LONDON, July 28 (Xinhua) -- Two of the most senior British military chiefs involved in the wars in Iraq and Afghanistan on Wednesday criticized the tasks given to them by the British government and the poor equipment with which it expected them to carry out those tasks.
General Richard Dannatt, the former professional head of the British armed forces between 2006 and late 2009, said the demands of fighting a war in Iraq while also building up forces in the war in Afghanistan placed too much strain on the British army.
He told the Chilcot Inquiry, set up by the government to examine the lessons to be learned from the Iraq war, that the army had been like an engine running out of oil as it sought to increase forces in Afghanistan on the orders of former prime minister Tony Blair, while also dealing with increased violence in Iraq.
"You can run hot when you are in balance and there is enough oil sloshing around the engine to keep it going," he said. "When the oil is thin, or not in sufficient quantity, the engine runs the risk of seizing up. I think we were getting quite close to a seizing-up moment in 2006."
On the double demands of Iraq and building up troops in Afghanistan, Dannatt said: "We could see that perfect storm coming to fruition in about the middle of 2006 and I would contend that it did."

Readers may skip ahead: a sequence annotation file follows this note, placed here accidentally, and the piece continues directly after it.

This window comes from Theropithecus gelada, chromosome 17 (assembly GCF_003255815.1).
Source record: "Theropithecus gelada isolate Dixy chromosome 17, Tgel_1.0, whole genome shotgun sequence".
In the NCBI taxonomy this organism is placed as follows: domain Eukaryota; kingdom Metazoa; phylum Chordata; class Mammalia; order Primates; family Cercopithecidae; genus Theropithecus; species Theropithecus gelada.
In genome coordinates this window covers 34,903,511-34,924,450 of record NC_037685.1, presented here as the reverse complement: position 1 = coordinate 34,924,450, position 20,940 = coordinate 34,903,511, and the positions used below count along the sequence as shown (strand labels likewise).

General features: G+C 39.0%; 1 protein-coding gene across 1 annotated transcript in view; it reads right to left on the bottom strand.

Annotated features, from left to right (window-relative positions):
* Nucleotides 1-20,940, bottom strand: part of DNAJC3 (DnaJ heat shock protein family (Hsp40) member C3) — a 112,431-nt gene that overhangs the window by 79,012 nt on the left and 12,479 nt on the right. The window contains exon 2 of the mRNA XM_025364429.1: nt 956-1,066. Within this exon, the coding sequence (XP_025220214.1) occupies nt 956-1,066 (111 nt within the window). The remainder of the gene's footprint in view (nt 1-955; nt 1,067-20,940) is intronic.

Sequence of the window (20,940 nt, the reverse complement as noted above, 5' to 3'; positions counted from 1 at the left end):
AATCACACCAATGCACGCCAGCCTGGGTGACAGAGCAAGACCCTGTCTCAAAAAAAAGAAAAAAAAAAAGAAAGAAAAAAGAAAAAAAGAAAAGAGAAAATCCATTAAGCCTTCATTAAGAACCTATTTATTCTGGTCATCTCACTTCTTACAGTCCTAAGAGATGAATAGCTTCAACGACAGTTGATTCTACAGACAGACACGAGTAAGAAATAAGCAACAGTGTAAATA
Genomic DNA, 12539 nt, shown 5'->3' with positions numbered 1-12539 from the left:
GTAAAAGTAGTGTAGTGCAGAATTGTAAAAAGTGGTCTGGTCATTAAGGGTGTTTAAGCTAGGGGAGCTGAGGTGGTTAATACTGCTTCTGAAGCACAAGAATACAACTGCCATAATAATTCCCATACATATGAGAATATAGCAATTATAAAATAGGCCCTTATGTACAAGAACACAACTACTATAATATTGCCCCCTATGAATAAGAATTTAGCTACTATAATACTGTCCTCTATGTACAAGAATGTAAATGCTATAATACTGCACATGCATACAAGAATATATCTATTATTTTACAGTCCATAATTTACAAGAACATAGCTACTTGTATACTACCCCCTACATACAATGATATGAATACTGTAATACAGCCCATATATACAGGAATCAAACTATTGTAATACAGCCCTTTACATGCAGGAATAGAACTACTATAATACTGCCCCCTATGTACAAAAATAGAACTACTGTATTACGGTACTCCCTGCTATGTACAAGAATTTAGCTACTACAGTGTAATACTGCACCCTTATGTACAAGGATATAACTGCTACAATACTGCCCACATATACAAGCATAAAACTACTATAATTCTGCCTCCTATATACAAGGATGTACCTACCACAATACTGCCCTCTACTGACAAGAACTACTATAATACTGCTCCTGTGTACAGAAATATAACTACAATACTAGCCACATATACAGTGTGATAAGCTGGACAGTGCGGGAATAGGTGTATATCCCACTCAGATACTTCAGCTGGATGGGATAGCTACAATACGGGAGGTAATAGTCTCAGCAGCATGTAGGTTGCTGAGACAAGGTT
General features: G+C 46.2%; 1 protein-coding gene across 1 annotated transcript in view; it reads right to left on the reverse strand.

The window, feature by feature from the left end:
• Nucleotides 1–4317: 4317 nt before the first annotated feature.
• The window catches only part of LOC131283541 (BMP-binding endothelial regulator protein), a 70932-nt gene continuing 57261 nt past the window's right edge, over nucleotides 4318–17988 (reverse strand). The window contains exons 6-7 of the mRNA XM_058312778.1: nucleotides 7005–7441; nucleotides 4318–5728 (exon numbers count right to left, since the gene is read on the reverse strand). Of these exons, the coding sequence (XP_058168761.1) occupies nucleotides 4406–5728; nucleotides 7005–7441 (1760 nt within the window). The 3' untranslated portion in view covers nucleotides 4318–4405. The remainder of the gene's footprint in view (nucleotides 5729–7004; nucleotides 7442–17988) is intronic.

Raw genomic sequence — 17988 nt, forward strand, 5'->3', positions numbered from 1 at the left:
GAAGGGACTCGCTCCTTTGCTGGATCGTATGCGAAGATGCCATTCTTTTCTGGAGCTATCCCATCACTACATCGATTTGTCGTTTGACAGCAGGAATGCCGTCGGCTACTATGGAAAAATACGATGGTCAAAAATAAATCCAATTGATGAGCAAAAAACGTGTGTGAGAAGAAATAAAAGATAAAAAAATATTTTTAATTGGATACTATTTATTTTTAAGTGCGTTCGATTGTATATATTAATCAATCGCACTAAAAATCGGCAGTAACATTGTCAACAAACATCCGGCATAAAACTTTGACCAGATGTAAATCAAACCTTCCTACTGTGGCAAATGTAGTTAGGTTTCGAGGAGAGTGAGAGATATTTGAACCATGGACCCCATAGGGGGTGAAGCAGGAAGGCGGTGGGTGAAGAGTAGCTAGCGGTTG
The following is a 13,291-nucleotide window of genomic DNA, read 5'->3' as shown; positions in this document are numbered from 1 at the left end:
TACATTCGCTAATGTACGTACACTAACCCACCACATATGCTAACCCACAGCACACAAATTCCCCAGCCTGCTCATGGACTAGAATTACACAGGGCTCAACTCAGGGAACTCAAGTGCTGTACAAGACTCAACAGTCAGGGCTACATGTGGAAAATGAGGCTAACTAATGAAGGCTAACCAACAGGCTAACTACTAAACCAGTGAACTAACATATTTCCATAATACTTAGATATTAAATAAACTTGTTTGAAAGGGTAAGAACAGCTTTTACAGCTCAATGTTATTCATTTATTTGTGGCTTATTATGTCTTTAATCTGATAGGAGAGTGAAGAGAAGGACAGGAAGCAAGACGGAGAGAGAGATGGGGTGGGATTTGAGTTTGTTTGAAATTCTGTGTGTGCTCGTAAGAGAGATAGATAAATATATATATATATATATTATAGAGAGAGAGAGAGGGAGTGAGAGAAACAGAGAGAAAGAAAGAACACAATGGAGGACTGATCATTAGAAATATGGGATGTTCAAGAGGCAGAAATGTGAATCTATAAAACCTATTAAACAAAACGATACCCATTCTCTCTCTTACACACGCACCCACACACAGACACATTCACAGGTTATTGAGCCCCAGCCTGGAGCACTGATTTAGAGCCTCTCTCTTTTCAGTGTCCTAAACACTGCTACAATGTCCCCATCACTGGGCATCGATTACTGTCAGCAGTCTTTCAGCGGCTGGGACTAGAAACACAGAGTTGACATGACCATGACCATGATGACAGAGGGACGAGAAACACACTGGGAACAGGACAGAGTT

Dannatt was also critical of equipment. He said the Snatch Land Rover used as a light patrol vehicle was proved vulnerable in Iraq, and later in Afghanistan. He said that the problems of replacing it with better equipment were not tackled head on.
He said: "We worked around the problem, we didn't actually confront the problem ... (this was) a deficiency in leadership and energy. It was really frustrating not to be able to get on with this."
Dannatt also criticized the numbers of helicopters, saying there were too few, and that "we are paying the price for that in Afghanistan now."
Also giving evidence to the inquiry, General Michael Jackson, who was head of the British army before Dannatt, was critical of equipment.
In a formerly secret document released to the inquiry, Jackson was also critical of the number of helicopters in Iraq. In the 2005 document he wrote: "Our support helicopter fleet is creaking badly. The overall picture is one of an SH (support helicopter) force ill-matched to support current operations."
Jackson said that when plans were made for British troops under NATO command to increase in Afghanistan, it had been assumed that they would be able to safely reduce forces in Iraq.
However, when these plans came to fruition it had not been possible to reduce troop numbers in Iraq sufficiently because of increased violence, and it was not possible to pull out of the Afghanistan commitment because that would have disrupted complex plans.
The suitability of equipment to the war in Afghanistan was an issue in the run-up to the May 6 general election, with then prime minister Gordon Brown giving evidence to the Chilcot Inquiry that he had not stifled funding for military equipment.
The British death toll in Afghanistan now stands at 325, with 156 in the past year.
Many troops have been killed or wounded by booby traps on roads, which Snatch Land Rovers are too lightly armored to counter. A lack of helicopters has meant that the troops are often forced to use vulnerable roads to travel around Afghanistan.